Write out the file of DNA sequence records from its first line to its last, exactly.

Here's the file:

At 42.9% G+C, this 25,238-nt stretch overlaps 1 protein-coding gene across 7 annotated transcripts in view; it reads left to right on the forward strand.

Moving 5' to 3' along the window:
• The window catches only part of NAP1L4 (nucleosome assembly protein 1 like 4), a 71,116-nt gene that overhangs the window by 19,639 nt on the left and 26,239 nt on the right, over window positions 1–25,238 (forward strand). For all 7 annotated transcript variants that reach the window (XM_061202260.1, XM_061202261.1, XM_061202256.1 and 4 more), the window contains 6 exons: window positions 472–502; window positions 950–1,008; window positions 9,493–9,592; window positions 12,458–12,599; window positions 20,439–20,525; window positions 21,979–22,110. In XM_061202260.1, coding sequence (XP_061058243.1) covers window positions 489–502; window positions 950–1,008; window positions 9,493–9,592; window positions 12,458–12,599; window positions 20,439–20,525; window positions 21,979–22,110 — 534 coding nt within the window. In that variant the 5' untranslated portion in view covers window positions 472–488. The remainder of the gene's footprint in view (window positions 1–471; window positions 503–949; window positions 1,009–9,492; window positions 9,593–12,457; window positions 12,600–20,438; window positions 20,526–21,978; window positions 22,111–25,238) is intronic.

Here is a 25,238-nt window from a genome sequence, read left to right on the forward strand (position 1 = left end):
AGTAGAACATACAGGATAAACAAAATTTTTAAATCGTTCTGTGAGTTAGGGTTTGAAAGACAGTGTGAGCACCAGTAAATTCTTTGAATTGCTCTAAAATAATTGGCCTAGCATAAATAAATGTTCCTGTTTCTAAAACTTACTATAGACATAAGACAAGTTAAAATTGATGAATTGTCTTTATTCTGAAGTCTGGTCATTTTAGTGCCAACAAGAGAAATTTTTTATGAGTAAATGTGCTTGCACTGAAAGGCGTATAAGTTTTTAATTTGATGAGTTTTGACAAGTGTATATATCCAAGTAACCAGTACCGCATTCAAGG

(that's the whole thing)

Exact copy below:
At 42.9% G+C, this 25,238-nt stretch overlaps 1 protein-coding gene across 7 annotated transcripts in view; it reads left to right on the forward strand.

Moving 5' to 3' along the window:
• The window catches only part of NAP1L4 (nucleosome assembly protein 1 like 4), a 71,116-nt gene that overhangs the window by 19,639 nt on the left and 26,239 nt on the right, over window positions 1–25,238 (forward strand). For all 7 annotated transcript variants that reach the window (XM_061202260.1, XM_061202261.1, XM_061202256.1 and 4 more), the window contains 6 exons: window positions 472–502; window positions 950–1,008; window positions 9,493–9,592; window positions 12,458–12,599; window positions 20,439–20,525; window positions 21,979–22,110. In XM_061202260.1, coding sequence (XP_061058243.1) covers window positions 489–502; window positions 950–1,008; window positions 9,493–9,592; window positions 12,458–12,599; window positions 20,439–20,525; window positions 21,979–22,110 — 534 coding nt within the window. In that variant the 5' untranslated portion in view covers window positions 472–488. The remainder of the gene's footprint in view (window positions 1–471; window positions 503–949; window positions 1,009–9,492; window positions 9,593–12,457; window positions 12,600–20,438; window positions 20,526–21,978; window positions 22,111–25,238) is intronic.

Here is a 25,238-nt window from a genome sequence, read left to right on the forward strand (position 1 = left end):
AGTAGAACATACAGGATAAACAAAATTTTTAAATCGTTCTGTGAGTTAGGGTTTGAAAGACAGTGTGAGCACCAGTAAATTCTTTGAATTGCTCTAAAATAATTGGCCTAGCATAAATAAATGTTCCTGTTTCTAAAACTTACTATAGACATAAGACAAGTTAAAATTGATGAATTGTCTTTATTCTGAAGTCTGGTCATTTTAGTGCCAACAAGAGAAATTTTTTATGAGTAAATGTGCTTGCACTGAAAGGCGTATAAGTTTTTAATTTGATGAGTTTTGACAAGTGTATATATCCAAGTAACCAGTACCGCATTCAAGG